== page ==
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Thursday, 27 February 2014 06:24

Why Should Taxpayers Pay for Toxic Cleanups?

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JACQUELINE MARCUS FOR BUZZFLASH AT TRUTHOUT

CopperPollution(Photo: Cls 14)If an oil or coal firm releases toxic chemicals that poisons every living thing it touches (Freedom Industries) and sends thousands of residents to the hospital from lethal exposure, (read Truthout's Editor William Rivers Pitt's recent pieces Diary of a Dying Country and The Poisoner's Reckoning), U.S. government officials not only will pat the oil-coal thugs on the back, they'll hand over a check worth millions of tax dollars for cleanup fees. And if that isn't insulting enough for you, the insurance companies will also allegedly pay the dirty energy oligarchs again for the same amount.

No criminal charges, no one goes to jail, and to add insult to injury, they're actually paid twice for contaminating our drinking water, for putting thousands of Americans in the hospital from toxic poisoning, and for turning communities into real estate nightmares.

The insurance settlements represent a drop in the bucket to oil companies that receive close to a trillion dollars a year combined in profits, but those extra millions that the oil firms pocket can make a significant difference for cash-strapped states. It's like stealing a tiny piece of candy from a baby when your store is spilling over with tons of sweets.

Why are we, the taxpayers, paying for the oil oligarchs' hazardous toxic messes in the first place?

By and large, the fossil fuel industry owns the U.S. government. You will never see oil-coal executives arrested for the environmental crimes they've committed even when Americans have died from their toxic explosions and disasters. That's why when President Obama boasts about how he increased drilling, fracking, and the construction of oil pipelines beyond George W. Bush's wildest dreams, which means more disasters are bound to happen, it makes you question Obama's motives, especially when we're heading full speed ahead to mass extinction from carbon emissions produced from oil and coal.

Federal regulations for sale: Why disasters keep happening

When Republicans rage about federal environmental protection regulations, think about how we're rapidly heading towards mass extinction. Instead of increasing regulations, Republicans want to gut the Endangered Species Act, and they're determined to blow up the Environmental Protection Agency so that big polluters can continue to rapidly push us beyond our ability to survive.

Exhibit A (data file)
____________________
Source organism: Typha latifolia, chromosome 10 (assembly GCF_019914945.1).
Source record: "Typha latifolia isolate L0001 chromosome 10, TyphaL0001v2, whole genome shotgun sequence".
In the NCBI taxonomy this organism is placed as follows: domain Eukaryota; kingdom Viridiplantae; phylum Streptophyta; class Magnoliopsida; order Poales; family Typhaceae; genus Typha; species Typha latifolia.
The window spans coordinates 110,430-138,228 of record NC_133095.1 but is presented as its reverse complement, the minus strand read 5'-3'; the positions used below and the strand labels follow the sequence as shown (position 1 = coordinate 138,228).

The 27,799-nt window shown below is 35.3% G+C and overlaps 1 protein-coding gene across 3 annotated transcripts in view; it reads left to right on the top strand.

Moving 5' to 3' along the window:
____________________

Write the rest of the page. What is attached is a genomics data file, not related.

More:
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As they're shredding the last of the public safety regulations, think of the perpetual oil, fracking and coal disasters, and you'll get the picture of what "deregulation" looks like. Americans pay the consequences for a government that's been paid to look the other way.

Federal oversight of eroding equipment is not taken seriously. The feds rarely inspect the fossil fuel industry's equipment whether it be fuel storage tanks, drilling rigs, pipelines, and most importantly, aging equipment at refineries.

For all the brouhaha the President and elected officials make about protecting the public, the fact that oil-chemical disasters continue to happen demonstrate that they could care less about protecting the general public's welfare. The oil industry is notorious for putting workers at risk. Should petroleum engineers, manual laborers, or if an honest federal inspector complains, they're threatened and told by the industry's supervisors that they'll lose their jobs.

A friend that formerly worked for a major oil company spoke about the federal inspection process, and if what he says is generally true, it explains why these disasters continue to happen: "The federal inspectors are easily bribed, boxes are checked off based on the word of the oil management team, and then permits are stamped for approval." In short, U.S. federal inspections of antiquated equipment for the protection of workers, the public, and the environment are a joke.

You would think that the petroleum executives would want to maintain and upgrade their equipment to prevent potential disasters. But thanks to our oil-soaked elected officials, oil execs don't have to worry about the disasters they create from gross negligence. We, the taxpayers, pick up the tab—while the petro-thugs get paid twice for the cleanup and make off with the profits. Oh and speaking of taxes, Big Oil hardly pays any U.S. taxes, if at all.

These recurring disasters are far from being "leaks" and "spills": those are Big Oil euphemisms that are used by the media and politicians in the attempt to deceive the public. Think of BP's Gulf catastrophe. There is no clear evidence of a recovery. On the contrary, it's been over three years after the explosion and enormous dead zones are spreading throughout the Gulf. As Truthout reporter Dahr Jamail noted, thousands of Gulf residents have been suffering from the toxic exposure. Nevertheless, President Obama still refers to BP's worst oil disaster in history as a "leak".